At a time when unemployment in the union construction trades is at levels not seen since the Great Depression, the AFL-CIO Housing Investment Trust (HIT) has reached a milestone by creating more than 10,000 union construction jobs during the past two years. With investments of $963 million in 34 projects across the country, union pension capital invested by the HIT leveraged nearly $2 billion of development activity, while creating or preserving 12,752 housing and healthcare units and achieving competitive returns. With 11,188 jobs actually generated so far, the HIT is raising its goal to a new target of 15,000 jobs.
Examples of the HIT’s recent job-generating investments include three projects in San Francisco – 333 Harrison, Arc Light Co. and Potrero Launch. These three projects represent $105 million in HIT financing and have a total development value of $233 million. They will create 616 housing units and more than 1,300 union construction jobs.
According to John J. Sweeney, the HIT Board Chairman and President Emeritus of the AFL-CIO, the construction industry lost two million jobs since the start of the recession, more than any other sector, and has lagged in the recovery.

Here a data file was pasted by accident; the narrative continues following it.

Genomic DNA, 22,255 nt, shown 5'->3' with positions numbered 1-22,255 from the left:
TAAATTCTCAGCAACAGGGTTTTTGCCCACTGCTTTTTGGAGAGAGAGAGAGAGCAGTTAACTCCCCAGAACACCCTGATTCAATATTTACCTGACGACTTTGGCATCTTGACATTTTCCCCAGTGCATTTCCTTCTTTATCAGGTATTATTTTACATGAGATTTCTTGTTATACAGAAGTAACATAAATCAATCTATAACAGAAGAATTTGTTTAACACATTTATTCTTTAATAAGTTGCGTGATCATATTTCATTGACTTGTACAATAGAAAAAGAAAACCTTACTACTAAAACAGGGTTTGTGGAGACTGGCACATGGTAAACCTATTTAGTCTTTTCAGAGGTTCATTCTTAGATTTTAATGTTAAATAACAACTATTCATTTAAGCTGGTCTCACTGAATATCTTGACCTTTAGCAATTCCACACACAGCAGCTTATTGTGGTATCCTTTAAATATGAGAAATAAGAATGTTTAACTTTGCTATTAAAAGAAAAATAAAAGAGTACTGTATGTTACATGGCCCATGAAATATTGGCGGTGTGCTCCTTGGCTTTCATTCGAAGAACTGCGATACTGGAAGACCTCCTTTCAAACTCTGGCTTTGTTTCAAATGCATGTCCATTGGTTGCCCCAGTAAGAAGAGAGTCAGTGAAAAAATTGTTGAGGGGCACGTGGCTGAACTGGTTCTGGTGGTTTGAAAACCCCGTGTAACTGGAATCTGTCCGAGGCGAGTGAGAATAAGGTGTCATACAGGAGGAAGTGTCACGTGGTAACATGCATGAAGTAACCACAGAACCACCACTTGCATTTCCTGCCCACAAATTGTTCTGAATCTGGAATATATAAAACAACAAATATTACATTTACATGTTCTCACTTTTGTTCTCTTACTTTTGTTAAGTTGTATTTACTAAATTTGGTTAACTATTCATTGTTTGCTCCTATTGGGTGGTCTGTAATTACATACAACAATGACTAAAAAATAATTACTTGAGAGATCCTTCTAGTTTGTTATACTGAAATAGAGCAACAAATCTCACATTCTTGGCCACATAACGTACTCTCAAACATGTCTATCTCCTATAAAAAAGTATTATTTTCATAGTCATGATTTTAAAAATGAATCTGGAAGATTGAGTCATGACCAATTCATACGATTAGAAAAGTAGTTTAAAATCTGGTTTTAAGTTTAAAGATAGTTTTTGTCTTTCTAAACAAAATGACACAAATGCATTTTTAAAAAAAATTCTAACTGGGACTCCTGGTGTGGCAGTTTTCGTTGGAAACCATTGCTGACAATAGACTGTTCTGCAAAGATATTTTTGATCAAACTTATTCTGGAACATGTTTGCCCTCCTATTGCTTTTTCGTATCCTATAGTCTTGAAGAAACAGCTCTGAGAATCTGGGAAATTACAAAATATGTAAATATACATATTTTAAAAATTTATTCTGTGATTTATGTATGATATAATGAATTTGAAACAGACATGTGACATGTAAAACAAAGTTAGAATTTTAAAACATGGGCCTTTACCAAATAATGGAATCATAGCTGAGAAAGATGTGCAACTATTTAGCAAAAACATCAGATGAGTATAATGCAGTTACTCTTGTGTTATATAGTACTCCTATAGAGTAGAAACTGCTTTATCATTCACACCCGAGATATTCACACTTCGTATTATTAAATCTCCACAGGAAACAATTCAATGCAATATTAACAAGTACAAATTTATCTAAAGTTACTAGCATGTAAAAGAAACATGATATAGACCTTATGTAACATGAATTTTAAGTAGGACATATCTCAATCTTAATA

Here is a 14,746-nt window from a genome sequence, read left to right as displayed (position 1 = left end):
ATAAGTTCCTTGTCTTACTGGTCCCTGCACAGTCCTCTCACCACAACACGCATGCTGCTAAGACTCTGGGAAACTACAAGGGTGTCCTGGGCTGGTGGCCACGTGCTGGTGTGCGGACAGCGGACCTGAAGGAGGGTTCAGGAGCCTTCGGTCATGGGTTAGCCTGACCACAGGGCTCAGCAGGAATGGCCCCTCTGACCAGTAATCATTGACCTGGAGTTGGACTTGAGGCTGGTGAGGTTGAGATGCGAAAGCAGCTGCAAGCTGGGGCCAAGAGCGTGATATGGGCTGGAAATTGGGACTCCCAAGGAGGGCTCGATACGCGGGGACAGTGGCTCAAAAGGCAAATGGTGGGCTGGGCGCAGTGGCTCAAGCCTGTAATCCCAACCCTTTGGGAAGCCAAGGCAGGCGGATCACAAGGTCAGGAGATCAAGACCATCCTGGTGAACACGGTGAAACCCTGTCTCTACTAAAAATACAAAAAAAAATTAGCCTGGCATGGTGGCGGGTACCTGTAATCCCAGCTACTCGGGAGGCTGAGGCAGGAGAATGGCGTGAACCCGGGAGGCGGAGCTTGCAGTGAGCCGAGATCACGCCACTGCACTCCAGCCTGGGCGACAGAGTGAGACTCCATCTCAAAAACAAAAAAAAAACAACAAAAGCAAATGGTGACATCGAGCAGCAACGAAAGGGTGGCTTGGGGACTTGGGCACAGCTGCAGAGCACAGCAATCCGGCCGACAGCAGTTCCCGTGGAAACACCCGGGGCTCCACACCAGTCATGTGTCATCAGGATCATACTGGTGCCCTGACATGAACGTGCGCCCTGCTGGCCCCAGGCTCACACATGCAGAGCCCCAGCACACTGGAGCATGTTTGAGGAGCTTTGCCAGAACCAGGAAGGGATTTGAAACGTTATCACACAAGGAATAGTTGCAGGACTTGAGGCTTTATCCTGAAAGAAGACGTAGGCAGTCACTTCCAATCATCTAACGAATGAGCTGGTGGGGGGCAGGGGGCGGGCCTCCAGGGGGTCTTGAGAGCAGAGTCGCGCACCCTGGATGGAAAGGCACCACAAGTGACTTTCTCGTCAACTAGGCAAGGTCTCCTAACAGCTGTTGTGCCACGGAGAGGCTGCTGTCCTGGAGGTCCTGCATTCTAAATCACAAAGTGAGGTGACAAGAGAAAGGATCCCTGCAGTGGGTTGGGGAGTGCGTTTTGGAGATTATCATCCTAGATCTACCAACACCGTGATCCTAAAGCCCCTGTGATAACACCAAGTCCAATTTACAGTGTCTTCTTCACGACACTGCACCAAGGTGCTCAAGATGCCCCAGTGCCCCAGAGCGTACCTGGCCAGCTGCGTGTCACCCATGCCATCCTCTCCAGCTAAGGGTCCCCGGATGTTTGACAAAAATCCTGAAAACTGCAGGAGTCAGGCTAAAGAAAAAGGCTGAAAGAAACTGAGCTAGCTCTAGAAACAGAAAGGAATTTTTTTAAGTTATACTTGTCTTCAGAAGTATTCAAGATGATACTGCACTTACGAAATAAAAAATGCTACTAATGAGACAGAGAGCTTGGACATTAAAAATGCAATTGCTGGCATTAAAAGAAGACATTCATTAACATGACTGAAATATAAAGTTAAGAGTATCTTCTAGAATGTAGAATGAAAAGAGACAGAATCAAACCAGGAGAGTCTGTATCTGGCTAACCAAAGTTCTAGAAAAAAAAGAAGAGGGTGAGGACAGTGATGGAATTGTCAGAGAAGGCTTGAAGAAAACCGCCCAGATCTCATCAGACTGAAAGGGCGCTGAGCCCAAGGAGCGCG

The unemployment rate for construction workers remains at Depression-era levels. The HIT is helping put these men and women back to work. We have financed real estate developments that are providing affordable housing, jobs and economic activity in cities from coast to coast.
AFL-CIO President Richard Trumka called the HIT’s investments a win-win for working people and their communities:
At a time when construction activity has been at a virtual standstill because many lenders have withdrawn from real estate development, the HIT is financing new projects that will help cities and towns spur economic development and strengthen their communities.
According to Mark Ayers, President of the Building and Construction Trades Department, AFL-CIO:
The HIT is investing union pension capital to create jobs for union construction workers on projects that help communities grow. This is one of the ways unions are supporting America’s economic recovery.
Stephen Coyle, Chief Executive Officer of the HIT, explains that
Our investments help union pension plans earn competitive returns, while also getting union members back on the job. Those workers are not only putting food on their table now, they are also making contributions to their pension plans again, so the pension plan has more money to invest. It’s a cycle that benefits everyone.
The HIT manages $4 billion in assets for approximately 350 investors, which include 40 union and public employee pension plans in California. To learn more, visit www.aflcio-hit.com.